Transfer:
1. Makes sense of problems and persevere in solving them.
2. Reason abstractly and quantitatively.
3. Construct viable arguments and critique the reasoning of others.
4. Model with mathematics.
5. Use appropriate tools strategically.
6. Attend to precision.
7. Look for and make use of structure.
8. Look for and express regularity in repeated reasoning.

Established Goals:

1.OA.1 Use addition and subtraction within 20 to solve word problems involving situations of adding to, taking from, putting together, taking apart, and comparing, with unknowns in all positions, e.g., by using objects, drawings, and equations with a symbol for the unknown number to represent the problem.

1.OA.2 Solve word problems that call for addition of three whole numbers whose sum is less than or equal to 20, e.g., by using objects, drawings, and equations with a symbol for the unknown number to represent the problem.

1.MD.4 Organize, represent, and interpret data with up to three categories; ask and answer questions about the total number of data points, how many in each category, and how many more or less are in one category than in another.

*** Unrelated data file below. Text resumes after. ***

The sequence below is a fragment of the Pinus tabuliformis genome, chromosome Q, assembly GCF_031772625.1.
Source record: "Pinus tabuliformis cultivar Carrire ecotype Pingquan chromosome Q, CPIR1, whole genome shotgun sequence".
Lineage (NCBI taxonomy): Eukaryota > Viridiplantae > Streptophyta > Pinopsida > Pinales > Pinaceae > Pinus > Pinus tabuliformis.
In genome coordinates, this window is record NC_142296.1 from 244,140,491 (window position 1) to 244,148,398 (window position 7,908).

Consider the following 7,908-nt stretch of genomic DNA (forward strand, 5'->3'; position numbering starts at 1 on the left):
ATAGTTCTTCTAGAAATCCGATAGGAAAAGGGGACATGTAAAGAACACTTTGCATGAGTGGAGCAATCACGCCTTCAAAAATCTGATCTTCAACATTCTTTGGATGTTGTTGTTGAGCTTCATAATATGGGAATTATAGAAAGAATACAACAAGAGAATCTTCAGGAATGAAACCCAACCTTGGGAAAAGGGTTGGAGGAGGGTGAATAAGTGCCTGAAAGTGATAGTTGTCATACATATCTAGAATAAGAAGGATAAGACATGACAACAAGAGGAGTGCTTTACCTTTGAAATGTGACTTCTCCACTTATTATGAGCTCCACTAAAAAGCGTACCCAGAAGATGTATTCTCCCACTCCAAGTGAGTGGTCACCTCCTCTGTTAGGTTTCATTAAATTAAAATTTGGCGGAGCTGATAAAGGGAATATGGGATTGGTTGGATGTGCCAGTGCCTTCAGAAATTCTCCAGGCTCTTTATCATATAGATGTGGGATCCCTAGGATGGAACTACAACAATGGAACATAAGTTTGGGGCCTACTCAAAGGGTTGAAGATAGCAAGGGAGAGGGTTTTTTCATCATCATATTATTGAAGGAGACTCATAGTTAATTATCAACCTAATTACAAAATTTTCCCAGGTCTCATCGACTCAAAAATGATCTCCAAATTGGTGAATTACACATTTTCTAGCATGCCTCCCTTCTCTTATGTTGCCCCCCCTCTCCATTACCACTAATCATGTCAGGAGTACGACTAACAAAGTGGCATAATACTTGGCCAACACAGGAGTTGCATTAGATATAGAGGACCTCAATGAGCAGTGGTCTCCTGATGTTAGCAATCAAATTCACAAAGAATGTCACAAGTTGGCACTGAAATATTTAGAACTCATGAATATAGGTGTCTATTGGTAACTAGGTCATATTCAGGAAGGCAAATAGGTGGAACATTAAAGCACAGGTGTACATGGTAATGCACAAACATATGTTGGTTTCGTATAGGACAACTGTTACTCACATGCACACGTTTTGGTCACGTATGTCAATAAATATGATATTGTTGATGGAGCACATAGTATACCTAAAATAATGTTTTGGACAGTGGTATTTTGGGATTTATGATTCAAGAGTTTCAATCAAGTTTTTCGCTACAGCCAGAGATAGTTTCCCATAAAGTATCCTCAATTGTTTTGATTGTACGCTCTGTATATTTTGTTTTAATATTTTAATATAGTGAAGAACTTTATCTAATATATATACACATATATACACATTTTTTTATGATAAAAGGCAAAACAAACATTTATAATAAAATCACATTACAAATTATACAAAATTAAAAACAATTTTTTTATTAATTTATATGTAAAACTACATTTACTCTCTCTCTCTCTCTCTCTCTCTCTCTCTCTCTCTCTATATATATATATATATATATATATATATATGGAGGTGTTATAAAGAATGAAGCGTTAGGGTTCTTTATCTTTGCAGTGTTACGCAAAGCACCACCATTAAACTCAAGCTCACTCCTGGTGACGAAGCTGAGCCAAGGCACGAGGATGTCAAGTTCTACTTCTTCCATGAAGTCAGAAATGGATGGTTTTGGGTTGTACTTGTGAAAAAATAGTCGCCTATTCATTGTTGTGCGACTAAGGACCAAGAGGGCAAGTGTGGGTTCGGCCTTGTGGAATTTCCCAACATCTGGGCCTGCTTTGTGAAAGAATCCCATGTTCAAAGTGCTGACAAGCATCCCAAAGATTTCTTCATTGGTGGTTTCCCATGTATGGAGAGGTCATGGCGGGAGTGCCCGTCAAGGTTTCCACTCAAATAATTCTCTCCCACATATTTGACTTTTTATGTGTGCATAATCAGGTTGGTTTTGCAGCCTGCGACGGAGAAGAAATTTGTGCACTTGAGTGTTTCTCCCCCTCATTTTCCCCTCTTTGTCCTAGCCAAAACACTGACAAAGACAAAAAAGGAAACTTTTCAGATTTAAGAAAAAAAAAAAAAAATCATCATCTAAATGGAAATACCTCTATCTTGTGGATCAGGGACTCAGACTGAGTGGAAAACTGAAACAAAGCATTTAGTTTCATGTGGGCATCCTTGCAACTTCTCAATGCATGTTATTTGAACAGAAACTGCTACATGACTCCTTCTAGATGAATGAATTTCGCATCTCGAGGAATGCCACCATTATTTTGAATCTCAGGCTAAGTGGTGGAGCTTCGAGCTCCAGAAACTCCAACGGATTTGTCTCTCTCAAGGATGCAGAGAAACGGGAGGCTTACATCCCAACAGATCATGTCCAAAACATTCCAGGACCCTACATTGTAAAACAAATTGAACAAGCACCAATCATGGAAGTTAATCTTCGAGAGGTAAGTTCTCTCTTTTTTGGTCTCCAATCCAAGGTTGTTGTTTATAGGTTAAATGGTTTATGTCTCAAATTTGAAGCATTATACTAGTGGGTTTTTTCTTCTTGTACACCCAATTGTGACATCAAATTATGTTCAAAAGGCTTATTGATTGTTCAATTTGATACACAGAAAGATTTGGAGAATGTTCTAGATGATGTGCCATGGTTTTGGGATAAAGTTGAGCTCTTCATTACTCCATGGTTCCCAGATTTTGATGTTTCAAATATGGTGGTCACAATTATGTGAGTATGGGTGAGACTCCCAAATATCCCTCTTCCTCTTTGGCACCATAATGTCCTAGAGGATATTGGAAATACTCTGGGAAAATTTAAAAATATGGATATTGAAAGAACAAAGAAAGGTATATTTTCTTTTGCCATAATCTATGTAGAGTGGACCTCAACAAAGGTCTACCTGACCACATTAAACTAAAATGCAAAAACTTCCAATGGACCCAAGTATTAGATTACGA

Student "I Can" Statements:

I can use different strategies for addition to solve word problems (within 20).

I can use different strategies for subtraction to solve word problems (within 20).

I can use solve word problems where I have to add 3 whole numbers.

I can organize , show and explain number information in a way that makes sense.

I can ask and answer questions about number information that is organized.

Prerequisite Standards:

K.CC.6: Identify whether the number of objects in one group is greater than, less than, or equal to the number of objects in another group, e.g., by using matching and counting strategies.

K.MD.3: Classify objects into given categories; count the numbers of objects in each category and sort the categories by count.

Big Ideas:

Comparison and Relationships